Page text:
The Scalpel office tower in the City of London is to be sold to a Singaporean investor for more than £ 800mn, the latest show of confidence that staff will return to the capital’s offices after the pandemic.
The Scalpel’s owner, US insurance group WR Berkley, is in the final stages of talks with property investor Ho Bee Land and a deal for roughly £ 820mn could be signed off as soon as this week, according to two people familiar with the sale. A sale at that price represents a yield of just under 4 per cent.
Tenants in the 190-meter tall building, designed by architecture firm Kohn Pedersen Fox and completed in 2018, include National Australia Bank and financial services group Lombard International.
The Scalpel has been on the market since late 2020 and the sale – which would be one of the largest office deals struck in the UK during the pandemic – is a sign that investors are willing to take a punt on modern office blocks they believe will be able to draw employees back from their homes.
Office attendance has crept up since the government lifted guidance to work from home where possible at the end of January. But occupancy levels in London remain below 25 per cent, according to Remit Consulting, far short of the 55-60 per cent averages that were common before the pandemic.
Despite those low occupancy levels, investors have been willing to pay for relatively new offices with strong environmental credentials and the flow of overseas capital into London offices is increasing as travel restrictions ease.
Investment into central London offices rebounded to around £ 15bn last year – marginally above 2019 levels – having fallen sharply in 2020, according to estate agency Savills.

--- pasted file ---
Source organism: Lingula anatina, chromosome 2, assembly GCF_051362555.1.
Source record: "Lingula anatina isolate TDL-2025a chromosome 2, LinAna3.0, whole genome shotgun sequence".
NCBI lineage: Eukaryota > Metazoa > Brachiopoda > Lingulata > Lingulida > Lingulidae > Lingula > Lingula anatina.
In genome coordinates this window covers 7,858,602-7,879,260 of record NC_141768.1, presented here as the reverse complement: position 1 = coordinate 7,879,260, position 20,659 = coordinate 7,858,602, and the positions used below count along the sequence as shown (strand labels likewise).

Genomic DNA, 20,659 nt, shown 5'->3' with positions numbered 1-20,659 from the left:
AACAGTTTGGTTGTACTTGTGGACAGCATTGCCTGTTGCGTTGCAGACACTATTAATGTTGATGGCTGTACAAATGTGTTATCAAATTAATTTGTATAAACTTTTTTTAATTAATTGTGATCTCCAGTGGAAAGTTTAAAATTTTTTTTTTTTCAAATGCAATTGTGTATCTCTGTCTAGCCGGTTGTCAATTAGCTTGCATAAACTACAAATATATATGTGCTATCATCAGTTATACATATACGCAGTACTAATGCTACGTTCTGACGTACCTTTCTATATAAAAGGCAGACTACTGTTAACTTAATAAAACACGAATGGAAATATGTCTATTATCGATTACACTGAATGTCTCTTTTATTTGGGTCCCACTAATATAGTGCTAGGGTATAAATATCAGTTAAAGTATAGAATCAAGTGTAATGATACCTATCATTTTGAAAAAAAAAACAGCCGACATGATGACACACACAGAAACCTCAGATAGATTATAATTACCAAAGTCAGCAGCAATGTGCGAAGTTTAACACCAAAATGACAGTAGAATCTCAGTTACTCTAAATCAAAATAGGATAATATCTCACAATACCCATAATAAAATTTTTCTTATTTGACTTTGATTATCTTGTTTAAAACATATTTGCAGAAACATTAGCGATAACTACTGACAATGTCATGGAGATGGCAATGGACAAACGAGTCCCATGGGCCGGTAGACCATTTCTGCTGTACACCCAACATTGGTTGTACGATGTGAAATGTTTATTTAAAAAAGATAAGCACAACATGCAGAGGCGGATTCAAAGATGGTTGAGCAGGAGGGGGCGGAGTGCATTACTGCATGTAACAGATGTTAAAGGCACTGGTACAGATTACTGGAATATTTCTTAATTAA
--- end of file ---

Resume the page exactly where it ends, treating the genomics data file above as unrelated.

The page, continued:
A number of high-profile deals have been struck recently. Google announced last month that it had agreed to buy the Central St Giles offices in which it is a tenant for $ 1bn. The £ 1.2bn sale of 5 Broadgate, the UK headquarters of Swiss bank UBS, by Hong Kong investor CK Asset Holdings is approaching completion, according to people familiar with that deal.
This month, One and Two Southbank Place, an office development occupied by co-working company WeWork and energy major Shell, hit the market with a nearly £ 1bn price tag.
Stephen Down, head of Central London investment at Savills, said the return of investors “suggests the Covid-19 fog that has challenged the market over the last two years is finally lifting for good”.
Ho Bee Land already owns a number of London office blocks, including Ropemaker Place in the City.
The Scalpel was being marketed by Eastdil Secured and Cushman & Wakefield.
Ho Bee Land and WR Berkley did not immediately respond to requests for comment.
This article has been amended to show that 5 Broadgate is being sold by CK Asset Holdings not bought by it